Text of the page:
While helping some Windows API folks with some sample code this week, I stumbled upon…uh…I mean “carefully researched” an issue that you might find handy.
You may be aware that the RaiseEvent statement automatically checks to verify if an event handler exists before raising the event. If the event is Nothing, then there’s no event handler and RaiseEvent terminates. If the event is not Nothing, then RaiseEvent triggers the event.
However, what if you want to follow a different code path if the event is Nothing? Unfortunately, the RaiseEvent statement doesn’t return a value that could indicate whether the event was fired. So, what’s a developer to do?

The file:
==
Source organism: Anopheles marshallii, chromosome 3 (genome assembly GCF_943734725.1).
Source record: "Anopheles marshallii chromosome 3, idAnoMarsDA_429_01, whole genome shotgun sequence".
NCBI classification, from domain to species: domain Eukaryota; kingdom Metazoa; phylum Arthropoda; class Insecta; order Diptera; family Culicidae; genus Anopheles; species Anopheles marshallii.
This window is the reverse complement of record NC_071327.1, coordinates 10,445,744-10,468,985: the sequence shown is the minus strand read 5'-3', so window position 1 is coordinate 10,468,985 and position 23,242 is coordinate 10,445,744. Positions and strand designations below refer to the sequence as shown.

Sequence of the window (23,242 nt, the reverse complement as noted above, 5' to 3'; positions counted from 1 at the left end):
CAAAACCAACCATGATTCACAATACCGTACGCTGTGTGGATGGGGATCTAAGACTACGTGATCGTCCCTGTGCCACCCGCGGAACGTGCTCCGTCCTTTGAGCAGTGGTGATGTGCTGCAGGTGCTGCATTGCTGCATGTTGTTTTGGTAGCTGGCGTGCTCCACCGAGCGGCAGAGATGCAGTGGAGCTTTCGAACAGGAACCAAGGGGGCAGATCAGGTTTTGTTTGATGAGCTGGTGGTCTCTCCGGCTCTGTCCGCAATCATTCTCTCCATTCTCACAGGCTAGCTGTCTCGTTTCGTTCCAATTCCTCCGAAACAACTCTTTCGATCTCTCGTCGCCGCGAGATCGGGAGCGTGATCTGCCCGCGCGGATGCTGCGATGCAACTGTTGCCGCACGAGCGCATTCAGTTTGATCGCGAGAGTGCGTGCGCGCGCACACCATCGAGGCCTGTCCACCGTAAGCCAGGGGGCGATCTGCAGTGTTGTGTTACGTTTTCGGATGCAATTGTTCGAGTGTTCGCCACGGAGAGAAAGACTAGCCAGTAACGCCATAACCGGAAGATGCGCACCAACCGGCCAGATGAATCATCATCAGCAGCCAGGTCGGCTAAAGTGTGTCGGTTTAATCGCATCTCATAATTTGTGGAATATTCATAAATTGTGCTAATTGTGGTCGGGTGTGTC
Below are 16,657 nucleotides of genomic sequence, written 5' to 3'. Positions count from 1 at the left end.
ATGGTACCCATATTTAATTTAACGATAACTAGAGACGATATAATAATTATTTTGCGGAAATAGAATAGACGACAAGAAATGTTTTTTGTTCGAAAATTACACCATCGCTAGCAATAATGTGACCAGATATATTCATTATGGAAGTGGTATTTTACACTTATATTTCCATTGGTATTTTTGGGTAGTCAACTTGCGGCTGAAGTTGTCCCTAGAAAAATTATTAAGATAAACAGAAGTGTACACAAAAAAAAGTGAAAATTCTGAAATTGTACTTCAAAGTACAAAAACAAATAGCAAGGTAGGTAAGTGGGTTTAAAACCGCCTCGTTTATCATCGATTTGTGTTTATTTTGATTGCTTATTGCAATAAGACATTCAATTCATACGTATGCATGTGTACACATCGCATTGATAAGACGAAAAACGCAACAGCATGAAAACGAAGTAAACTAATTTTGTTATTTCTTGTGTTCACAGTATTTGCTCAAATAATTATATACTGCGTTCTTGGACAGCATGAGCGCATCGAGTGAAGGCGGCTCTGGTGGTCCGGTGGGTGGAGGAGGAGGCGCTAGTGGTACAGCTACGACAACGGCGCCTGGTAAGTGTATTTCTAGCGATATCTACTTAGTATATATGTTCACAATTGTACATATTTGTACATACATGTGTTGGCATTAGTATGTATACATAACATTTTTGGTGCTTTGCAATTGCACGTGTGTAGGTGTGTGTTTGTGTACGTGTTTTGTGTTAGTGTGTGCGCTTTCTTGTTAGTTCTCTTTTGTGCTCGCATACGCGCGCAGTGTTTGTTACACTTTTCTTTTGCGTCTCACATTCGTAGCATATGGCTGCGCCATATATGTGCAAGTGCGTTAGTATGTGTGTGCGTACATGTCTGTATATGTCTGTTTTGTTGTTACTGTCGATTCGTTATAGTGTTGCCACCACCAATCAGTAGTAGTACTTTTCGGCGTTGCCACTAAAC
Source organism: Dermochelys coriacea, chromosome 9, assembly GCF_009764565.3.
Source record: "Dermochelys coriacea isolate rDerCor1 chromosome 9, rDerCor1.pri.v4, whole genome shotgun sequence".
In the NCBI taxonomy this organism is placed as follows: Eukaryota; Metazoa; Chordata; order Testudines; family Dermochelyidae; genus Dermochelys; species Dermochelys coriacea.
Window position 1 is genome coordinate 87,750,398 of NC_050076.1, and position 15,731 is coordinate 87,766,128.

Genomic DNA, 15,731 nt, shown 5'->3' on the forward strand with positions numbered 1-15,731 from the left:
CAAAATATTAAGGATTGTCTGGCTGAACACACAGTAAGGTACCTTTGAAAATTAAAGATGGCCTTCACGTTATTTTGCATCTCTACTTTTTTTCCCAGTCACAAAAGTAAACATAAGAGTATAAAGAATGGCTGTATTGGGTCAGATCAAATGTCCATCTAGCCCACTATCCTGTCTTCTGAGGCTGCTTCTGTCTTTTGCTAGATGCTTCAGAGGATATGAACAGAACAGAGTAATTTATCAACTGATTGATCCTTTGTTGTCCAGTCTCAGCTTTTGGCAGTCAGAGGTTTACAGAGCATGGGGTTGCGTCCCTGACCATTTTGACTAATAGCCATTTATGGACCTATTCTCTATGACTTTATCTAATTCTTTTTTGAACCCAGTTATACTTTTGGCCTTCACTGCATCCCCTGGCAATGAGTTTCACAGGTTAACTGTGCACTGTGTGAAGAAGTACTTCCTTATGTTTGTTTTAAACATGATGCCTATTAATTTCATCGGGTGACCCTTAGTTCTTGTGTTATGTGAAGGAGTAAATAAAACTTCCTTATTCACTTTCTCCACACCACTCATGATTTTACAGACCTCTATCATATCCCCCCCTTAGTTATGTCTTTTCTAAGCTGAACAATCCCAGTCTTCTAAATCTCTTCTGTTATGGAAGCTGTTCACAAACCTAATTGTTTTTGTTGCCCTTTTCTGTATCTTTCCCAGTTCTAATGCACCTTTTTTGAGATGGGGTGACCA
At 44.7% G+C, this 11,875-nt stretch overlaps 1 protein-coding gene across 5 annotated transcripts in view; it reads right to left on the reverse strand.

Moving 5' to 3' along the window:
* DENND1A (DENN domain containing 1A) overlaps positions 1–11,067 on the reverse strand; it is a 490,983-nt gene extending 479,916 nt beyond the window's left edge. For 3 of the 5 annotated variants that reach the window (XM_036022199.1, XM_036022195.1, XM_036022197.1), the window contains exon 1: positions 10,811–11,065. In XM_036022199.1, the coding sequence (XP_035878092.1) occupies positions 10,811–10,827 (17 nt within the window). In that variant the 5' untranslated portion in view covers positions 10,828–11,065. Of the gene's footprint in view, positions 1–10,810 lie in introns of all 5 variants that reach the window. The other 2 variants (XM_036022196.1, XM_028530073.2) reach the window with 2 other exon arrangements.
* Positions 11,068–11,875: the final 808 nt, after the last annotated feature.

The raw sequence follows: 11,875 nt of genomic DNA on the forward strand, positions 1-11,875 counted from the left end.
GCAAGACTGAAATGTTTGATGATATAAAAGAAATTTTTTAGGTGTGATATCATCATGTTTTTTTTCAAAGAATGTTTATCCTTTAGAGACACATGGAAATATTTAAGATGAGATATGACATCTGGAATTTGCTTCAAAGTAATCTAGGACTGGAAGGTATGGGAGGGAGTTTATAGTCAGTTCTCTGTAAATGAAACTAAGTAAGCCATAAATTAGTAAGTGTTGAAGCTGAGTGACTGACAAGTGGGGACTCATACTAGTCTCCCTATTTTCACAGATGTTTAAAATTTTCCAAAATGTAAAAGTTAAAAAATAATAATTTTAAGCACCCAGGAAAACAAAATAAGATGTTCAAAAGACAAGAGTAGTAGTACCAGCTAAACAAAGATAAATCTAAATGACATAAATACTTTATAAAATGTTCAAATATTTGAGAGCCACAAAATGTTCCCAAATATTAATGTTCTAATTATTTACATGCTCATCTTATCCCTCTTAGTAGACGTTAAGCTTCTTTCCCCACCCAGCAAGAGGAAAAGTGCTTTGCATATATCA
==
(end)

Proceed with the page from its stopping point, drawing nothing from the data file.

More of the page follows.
The answer? When the VB compiler sets up your event, it creates a private variable for the event in the form of <event name>Event. So, if I set up an event named TriggerMe, the VB compiler creates an event variable named TriggerMeEvent. You can test this variable for Nothing. It’s as simple as that! (Note: You won’t see this variable using Intellisense, but you can find it when debugging or through reflection.)
Here’s a quick example:
Public Event SolutionFound As EventHandler
Private Sub OnSolutionFound()
If SolutionFoundEvent IsNot Nothing Then
RaiseEvent SolutionFound(Me, New EventArgs())
‘ No event handler has been set.
MsgBox(“There is no event handler. That makes me sad.”)